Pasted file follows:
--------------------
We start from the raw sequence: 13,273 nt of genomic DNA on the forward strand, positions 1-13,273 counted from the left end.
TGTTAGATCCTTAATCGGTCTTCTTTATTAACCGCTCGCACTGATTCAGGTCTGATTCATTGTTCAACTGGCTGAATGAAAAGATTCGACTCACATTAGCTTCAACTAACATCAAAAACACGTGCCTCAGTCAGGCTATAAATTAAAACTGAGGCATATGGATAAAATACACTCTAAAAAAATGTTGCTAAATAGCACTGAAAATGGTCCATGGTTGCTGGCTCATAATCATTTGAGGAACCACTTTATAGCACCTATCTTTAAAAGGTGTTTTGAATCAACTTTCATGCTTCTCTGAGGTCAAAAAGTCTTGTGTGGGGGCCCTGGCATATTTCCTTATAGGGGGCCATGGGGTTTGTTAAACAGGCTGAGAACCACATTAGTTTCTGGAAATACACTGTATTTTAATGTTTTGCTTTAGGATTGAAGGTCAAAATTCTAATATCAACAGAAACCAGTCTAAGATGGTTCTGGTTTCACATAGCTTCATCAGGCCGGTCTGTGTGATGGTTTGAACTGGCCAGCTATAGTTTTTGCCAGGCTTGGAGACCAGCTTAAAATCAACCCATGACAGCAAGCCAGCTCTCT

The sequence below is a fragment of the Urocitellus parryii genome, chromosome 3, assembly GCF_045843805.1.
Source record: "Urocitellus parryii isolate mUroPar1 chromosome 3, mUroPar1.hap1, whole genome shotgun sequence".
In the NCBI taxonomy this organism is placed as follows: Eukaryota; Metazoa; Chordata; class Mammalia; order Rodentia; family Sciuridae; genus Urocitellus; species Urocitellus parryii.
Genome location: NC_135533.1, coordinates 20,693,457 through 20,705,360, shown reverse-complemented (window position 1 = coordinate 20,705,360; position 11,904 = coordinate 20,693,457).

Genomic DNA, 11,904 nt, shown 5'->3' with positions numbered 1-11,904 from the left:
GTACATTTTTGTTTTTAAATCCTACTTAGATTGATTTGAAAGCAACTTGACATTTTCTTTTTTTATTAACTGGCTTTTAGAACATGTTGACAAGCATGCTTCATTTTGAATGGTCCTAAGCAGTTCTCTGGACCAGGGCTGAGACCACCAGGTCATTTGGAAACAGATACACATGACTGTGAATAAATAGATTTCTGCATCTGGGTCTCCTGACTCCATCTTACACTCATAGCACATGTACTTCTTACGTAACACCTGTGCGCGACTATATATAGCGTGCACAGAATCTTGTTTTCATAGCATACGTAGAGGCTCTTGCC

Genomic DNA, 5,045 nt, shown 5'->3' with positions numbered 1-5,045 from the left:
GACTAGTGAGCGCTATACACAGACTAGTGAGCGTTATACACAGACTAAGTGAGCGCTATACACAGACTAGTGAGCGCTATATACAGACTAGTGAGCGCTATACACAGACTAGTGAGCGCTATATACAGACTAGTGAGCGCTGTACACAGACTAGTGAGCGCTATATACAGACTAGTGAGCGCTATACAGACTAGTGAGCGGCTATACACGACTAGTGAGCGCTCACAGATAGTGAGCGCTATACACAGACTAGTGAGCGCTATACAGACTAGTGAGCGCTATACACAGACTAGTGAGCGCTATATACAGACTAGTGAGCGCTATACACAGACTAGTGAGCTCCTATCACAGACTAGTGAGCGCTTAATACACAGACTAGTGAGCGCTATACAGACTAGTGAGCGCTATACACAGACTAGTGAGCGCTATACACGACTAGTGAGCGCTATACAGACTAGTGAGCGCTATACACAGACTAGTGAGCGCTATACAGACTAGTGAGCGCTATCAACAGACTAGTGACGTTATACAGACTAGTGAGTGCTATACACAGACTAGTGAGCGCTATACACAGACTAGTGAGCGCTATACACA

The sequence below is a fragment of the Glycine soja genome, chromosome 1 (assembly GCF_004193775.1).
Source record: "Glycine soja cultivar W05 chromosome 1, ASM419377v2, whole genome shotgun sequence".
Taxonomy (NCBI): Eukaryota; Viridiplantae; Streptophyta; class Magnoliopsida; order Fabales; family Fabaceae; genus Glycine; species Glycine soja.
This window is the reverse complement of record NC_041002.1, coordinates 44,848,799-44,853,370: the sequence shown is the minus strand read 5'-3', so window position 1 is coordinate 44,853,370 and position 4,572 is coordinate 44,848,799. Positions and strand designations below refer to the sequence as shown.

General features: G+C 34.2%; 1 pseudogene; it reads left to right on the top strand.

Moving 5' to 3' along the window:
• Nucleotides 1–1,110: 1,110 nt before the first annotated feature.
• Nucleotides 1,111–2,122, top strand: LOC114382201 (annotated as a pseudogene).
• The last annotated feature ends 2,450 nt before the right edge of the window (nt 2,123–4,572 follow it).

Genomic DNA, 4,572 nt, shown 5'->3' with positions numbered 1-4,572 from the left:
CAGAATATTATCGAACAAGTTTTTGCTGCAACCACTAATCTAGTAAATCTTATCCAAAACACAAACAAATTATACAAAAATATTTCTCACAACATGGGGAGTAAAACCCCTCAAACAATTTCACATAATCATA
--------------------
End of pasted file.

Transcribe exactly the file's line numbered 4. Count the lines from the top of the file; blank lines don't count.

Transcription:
Source record: "Urocitellus parryii isolate mUroPar1 chromosome 3, mUroPar1.hap1, whole genome shotgun sequence".